Tuesday, Oct 3, 2023

New Research Suggests Positive Parenting May Protect Youth Brain Development from Effects of Childhood Stress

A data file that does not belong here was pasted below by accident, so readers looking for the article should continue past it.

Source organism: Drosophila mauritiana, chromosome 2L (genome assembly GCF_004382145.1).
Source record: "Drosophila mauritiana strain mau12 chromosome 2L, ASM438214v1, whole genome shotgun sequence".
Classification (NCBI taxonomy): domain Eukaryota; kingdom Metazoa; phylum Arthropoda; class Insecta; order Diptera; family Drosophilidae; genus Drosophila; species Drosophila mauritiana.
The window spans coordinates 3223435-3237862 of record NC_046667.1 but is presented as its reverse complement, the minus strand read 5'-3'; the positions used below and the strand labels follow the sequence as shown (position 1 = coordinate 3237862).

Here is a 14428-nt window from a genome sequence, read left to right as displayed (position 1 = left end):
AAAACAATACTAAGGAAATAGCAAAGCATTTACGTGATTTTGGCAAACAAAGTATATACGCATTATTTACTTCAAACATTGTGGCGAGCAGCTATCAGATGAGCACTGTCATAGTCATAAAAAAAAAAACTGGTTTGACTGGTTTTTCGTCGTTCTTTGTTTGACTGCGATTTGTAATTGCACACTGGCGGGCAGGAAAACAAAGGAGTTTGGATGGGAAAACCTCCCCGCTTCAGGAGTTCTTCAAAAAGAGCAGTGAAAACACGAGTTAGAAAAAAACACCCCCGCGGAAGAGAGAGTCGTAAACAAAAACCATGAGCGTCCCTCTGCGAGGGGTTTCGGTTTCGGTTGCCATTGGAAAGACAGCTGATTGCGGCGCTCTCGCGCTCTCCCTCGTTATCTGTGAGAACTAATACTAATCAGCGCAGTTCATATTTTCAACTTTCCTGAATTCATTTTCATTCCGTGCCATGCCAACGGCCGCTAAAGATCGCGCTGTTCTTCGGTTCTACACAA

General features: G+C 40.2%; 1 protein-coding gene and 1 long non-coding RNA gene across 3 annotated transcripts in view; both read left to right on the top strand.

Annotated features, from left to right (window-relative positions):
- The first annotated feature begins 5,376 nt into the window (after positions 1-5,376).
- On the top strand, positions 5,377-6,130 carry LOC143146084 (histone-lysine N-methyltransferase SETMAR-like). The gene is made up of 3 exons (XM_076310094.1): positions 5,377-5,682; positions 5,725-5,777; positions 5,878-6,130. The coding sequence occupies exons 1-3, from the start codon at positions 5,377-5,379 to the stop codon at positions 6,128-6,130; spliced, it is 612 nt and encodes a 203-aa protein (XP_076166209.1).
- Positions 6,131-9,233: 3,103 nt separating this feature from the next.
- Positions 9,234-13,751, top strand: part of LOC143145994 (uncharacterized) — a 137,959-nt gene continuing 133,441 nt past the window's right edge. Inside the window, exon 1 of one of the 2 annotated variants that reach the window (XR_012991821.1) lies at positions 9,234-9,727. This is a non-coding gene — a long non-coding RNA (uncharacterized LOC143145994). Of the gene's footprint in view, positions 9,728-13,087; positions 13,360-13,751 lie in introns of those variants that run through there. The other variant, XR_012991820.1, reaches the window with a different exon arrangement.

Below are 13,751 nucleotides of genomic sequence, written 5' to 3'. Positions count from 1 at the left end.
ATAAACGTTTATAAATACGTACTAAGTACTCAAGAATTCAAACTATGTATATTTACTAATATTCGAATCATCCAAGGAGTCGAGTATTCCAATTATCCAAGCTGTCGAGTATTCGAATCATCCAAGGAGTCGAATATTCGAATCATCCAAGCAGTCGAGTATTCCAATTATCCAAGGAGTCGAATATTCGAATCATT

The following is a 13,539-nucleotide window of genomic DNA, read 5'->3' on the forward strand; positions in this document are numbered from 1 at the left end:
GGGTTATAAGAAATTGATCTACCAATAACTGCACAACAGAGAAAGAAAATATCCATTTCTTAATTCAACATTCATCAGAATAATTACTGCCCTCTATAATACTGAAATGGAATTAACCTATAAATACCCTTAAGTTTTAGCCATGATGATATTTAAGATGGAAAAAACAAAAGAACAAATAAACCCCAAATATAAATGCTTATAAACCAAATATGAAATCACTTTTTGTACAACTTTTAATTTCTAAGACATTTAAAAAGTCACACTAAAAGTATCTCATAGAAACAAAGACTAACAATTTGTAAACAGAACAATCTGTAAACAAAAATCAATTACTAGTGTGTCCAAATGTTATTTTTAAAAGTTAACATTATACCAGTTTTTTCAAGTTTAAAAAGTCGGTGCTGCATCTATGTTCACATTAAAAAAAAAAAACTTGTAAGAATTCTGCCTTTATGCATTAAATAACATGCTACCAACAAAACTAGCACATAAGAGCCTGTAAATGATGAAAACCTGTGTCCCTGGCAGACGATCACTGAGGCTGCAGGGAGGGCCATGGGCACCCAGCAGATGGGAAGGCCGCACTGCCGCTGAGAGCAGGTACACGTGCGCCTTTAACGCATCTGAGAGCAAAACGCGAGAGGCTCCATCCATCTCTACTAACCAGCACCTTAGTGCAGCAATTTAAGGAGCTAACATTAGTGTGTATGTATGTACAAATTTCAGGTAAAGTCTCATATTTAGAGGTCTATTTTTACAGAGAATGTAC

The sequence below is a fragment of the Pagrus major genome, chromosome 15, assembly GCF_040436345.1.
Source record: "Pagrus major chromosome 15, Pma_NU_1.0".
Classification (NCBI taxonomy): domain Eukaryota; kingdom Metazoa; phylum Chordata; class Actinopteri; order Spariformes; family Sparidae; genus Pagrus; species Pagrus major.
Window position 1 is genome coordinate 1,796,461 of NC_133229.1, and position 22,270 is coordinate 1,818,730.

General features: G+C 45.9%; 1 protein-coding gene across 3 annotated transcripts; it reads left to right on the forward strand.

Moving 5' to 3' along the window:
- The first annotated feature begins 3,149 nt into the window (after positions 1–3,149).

Childhood stress and adverse childhood experiences (ACEs) negatively impact the brain development of children as shown in decreased hippocampal volume. However, positive parenting strategies, such as expressions of warmth and support, may help protect against developmental deficits. Researchers compared brain structures and behavioral health of children aged 10-17, as well as youth- and caregiver-reported positive parenting. Children who reported high levels of childhood stress and positive parenting did not show increased behavioral health concerns or decreased hippocampus volumes, as opposed to children who experienced high levels of childhood stress but not high levels of positive parenting. Notably, caregiver-reported positive parenting did not predict either behavioral concerns or hippocampal volume. The findings suggest that positive parenting can be a protective factor against adverse childhood experiences, and demonstrate the importance of including youth perspectives directly in research. To learn more, read the study in PNAS Nexus.